The Criminal Procedure (Identification) Act, 2022, empowers police officers or prison officers to collect certain identifiable information from convicts or those who have been arrested for an offence. This information could include fingerprints, photographs, iris and retina scan, biological samples and their analysis, and behavioural attributes. The Act empowers the National Crime Records Bureau (NCRB) to collect (from state governments, union territory (UT) administrations, or other law enforcement agencies), store, process, share, disseminate and destroy records of measurements, as may be prescribed by rules. If a person resists or refuses to allow the taking of measurements, it shall be considered an offence under Section 186 of IPC.
a) Key features
Taking measurements: Under the Act, all convicts, arrested persons, as well as persons detained under any preventive detention law may be required to give their measurements. The Rules specify that for certain persons measurements will not be taken unless they have been charged or arrested in connection with any other offence. These persons include those violating prohibitory orders under Sections 144 or 145 of the Code of Criminal Procedure, 1973 (CrPC), or arrested under preventive detention under Section 151 of CrPC.
Persons authorised to take measurements: The Act provides that measurements will be taken by a police officer or prison officer. The Rules specify that an authorised user, or any person skilled in taking the measurements, or a registered medical practitioner, or any person authorised in this behalf may take such measurements. An authorised user has been defined as a police officer or a prison officer, who has been authorised by the NCRB to access the database.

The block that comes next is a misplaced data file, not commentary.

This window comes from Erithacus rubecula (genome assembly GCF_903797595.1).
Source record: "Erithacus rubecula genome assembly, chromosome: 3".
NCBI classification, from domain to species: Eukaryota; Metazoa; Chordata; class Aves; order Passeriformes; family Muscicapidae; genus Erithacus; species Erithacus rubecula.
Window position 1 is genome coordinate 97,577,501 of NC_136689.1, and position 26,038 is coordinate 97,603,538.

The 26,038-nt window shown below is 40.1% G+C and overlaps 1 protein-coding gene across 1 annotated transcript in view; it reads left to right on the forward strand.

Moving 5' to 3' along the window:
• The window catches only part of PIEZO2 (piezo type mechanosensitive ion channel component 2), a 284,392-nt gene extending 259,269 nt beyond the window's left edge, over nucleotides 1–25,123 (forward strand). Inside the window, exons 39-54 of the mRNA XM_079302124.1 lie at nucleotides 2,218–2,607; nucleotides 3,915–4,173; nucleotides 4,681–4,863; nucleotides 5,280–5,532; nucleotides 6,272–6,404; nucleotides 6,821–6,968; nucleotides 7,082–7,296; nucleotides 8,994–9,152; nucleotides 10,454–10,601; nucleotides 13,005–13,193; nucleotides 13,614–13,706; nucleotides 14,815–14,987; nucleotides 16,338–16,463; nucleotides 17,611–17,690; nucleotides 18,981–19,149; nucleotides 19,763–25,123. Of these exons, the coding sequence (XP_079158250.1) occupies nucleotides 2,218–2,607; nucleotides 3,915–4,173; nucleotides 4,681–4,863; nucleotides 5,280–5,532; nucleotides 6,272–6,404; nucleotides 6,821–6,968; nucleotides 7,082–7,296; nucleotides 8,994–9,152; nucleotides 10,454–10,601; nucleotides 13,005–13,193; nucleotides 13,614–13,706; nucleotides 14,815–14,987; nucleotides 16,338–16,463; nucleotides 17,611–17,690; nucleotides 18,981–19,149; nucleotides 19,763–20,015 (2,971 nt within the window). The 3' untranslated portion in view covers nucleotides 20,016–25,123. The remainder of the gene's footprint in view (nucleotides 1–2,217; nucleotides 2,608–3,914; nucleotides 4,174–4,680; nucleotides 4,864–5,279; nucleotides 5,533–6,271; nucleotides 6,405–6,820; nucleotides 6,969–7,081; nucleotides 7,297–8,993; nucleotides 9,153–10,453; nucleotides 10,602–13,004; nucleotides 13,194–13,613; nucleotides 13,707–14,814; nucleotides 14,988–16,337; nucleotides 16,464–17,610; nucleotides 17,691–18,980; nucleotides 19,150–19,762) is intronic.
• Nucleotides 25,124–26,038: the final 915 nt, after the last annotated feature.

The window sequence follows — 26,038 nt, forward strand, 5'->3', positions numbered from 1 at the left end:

Storage of measurement records: The Rules specify that the NCRB will issue the Standard Operating Procedures (SOPs) for taking measurements including: (i) specifications and the format of the measurements to be taken, (ii) specifications of the devices to be used for taking these measurements, and (iii) the method of handling and storing these measurements.
Destruction of records: The Act provides that the records will be destroyed in case of persons who: (i) have not been previously convicted (of an offence with imprisonment), and (ii) are released without trial, discharged, or acquitted by the court, unless directed otherwise by the Magistrate or court. The NCRB will destroy the records as prescribed. As per the Rules, the SOPs will provide the procedure for the destruction and disposal of records. The state or central government or UT administration will nominate a nodal officer to whom requests for the destruction of records of measurements will be made.
3. In-Vogue Reflections About The Act
a) Claims of being “Draconian” by the Opposition